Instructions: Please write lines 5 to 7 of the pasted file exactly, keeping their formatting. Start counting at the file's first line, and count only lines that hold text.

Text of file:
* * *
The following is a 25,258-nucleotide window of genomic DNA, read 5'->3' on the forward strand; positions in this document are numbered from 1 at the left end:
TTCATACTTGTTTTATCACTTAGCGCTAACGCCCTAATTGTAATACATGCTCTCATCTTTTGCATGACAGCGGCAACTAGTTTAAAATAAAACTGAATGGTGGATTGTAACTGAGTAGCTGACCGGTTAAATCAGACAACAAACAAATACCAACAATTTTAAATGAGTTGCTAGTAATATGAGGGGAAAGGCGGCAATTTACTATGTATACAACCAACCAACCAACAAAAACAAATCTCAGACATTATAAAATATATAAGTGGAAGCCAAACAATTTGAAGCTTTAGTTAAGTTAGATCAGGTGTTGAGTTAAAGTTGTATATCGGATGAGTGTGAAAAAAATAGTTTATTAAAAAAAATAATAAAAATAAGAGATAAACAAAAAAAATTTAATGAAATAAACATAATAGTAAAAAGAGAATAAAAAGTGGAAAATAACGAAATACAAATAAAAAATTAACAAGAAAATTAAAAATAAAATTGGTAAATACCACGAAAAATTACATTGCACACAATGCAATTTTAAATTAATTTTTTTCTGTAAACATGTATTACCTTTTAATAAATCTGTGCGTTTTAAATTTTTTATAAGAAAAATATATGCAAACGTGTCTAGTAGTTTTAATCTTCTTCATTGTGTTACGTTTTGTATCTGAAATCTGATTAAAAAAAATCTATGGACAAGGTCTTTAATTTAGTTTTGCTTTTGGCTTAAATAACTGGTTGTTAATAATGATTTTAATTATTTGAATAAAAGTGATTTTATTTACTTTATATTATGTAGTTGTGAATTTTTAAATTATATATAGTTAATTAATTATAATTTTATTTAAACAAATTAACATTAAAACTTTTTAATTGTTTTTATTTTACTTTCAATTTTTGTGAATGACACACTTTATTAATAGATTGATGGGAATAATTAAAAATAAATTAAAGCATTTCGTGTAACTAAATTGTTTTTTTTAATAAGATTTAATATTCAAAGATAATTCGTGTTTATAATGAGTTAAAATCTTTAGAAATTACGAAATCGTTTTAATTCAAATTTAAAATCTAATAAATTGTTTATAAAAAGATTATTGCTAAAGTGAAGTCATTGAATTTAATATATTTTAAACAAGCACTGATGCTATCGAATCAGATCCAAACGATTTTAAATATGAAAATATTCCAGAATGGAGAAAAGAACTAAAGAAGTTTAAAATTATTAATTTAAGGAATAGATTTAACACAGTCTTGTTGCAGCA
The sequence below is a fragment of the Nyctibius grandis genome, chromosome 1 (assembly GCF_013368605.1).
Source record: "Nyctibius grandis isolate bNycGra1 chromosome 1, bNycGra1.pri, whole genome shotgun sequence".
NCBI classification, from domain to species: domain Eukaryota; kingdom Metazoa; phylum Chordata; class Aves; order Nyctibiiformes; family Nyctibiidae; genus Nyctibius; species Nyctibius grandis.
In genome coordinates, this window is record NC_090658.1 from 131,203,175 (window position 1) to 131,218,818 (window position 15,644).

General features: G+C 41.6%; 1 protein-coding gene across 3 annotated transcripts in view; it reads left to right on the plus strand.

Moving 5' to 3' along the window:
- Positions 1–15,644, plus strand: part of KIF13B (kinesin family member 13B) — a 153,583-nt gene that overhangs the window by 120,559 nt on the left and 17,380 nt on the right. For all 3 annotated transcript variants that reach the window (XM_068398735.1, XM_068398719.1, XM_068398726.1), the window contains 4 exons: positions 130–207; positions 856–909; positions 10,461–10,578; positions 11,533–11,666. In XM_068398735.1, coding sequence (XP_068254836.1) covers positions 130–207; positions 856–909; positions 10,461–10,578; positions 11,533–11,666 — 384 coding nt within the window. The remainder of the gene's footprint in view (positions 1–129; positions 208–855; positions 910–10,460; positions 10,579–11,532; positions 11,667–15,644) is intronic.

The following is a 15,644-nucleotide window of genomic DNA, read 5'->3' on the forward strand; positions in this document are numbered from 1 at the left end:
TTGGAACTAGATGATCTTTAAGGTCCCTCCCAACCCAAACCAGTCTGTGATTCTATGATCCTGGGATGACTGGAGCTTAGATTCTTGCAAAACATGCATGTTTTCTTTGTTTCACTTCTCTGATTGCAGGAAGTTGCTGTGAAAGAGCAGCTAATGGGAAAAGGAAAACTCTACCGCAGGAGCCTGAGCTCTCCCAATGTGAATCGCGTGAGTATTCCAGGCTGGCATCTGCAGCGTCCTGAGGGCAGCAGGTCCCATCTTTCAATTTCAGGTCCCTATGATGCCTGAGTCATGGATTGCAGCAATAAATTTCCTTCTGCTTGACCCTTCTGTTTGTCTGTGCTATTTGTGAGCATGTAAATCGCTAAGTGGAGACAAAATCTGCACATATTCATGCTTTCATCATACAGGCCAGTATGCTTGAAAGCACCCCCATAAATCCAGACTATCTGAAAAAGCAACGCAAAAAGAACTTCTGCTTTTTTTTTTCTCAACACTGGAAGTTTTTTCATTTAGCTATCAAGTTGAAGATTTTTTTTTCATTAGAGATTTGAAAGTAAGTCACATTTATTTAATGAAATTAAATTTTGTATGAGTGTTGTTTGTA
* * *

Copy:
NCBI classification, from domain to species: domain Eukaryota; kingdom Metazoa; phylum Chordata; class Aves; order Nyctibiiformes; family Nyctibiidae; genus Nyctibius; species Nyctibius grandis.
In genome coordinates, this window is record NC_090658.1 from 131,203,175 (window position 1) to 131,218,818 (window position 15,644).

General features: G+C 41.6%; 1 protein-coding gene across 3 annotated transcripts in view; it reads left to right on the plus strand.